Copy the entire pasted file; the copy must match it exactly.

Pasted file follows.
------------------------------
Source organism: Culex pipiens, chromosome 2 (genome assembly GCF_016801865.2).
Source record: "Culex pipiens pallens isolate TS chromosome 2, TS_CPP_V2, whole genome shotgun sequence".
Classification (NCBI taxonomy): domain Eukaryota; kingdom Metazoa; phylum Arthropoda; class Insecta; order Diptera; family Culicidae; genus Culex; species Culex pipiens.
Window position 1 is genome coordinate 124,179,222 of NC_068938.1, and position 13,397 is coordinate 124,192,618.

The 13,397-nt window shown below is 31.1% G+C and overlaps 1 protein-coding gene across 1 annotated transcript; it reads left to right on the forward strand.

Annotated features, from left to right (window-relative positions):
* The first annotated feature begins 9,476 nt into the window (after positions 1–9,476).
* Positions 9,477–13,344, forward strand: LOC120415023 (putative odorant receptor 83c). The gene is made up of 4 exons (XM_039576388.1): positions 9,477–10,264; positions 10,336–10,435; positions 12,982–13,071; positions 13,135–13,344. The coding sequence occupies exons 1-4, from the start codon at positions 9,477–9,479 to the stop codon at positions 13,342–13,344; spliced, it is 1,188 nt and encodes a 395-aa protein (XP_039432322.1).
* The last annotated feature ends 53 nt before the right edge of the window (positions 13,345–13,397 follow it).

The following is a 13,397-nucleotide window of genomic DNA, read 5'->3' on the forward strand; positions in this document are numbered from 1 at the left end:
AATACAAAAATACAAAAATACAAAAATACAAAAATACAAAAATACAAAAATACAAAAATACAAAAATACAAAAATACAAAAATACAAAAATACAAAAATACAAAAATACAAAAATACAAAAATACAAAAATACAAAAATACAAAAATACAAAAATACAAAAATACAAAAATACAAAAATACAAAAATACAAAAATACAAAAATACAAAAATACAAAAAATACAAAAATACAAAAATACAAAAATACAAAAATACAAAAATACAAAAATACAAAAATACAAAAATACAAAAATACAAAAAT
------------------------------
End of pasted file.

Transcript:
Source organism: Culex pipiens, chromosome 2 (genome assembly GCF_016801865.2).
Source record: "Culex pipiens pallens isolate TS chromosome 2, TS_CPP_V2, whole genome shotgun sequence".
Classification (NCBI taxonomy): domain Eukaryota; kingdom Metazoa; phylum Arthropoda; class Insecta; order Diptera; family Culicidae; genus Culex; species Culex pipiens.
Window position 1 is genome coordinate 124,179,222 of NC_068938.1, and position 13,397 is coordinate 124,192,618.

The 13,397-nt window shown below is 31.1% G+C and overlaps 1 protein-coding gene across 1 annotated transcript; it reads left to right on the forward strand.

Annotated features, from left to right (window-relative positions):
* The first annotated feature begins 9,476 nt into the window (after positions 1–9,476).
* Positions 9,477–13,344, forward strand: LOC120415023 (putative odorant receptor 83c). The gene is made up of 4 exons (XM_039576388.1): positions 9,477–10,264; positions 10,336–10,435; positions 12,982–13,071; positions 13,135–13,344. The coding sequence occupies exons 1-4, from the start codon at positions 9,477–9,479 to the stop codon at positions 13,342–13,344; spliced, it is 1,188 nt and encodes a 395-aa protein (XP_039432322.1).
* The last annotated feature ends 53 nt before the right edge of the window (positions 13,345–13,397 follow it).

The following is a 13,397-nucleotide window of genomic DNA, read 5'->3' on the forward strand; positions in this document are numbered from 1 at the left end:
AATACAAAAATACAAAAATACAAAAATACAAAAATACAAAAATACAAAAATACAAAAATACAAAAATACAAAAATACAAAAATACAAAAATACAAAAATACAAAAATACAAAAATACAAAAATACAAAAATACAAAAATACAAAAATACAAAAATACAAAAATACAAAAATACAAAAATACAAAAATACAAAAATACAAAAATACAAAAATACAAAAAATACAAAAATACAAAAATACAAAAATACAAAAATACAAAAATACAAAAATACAAAAATACAAAAATACAAAAATACAAAAAT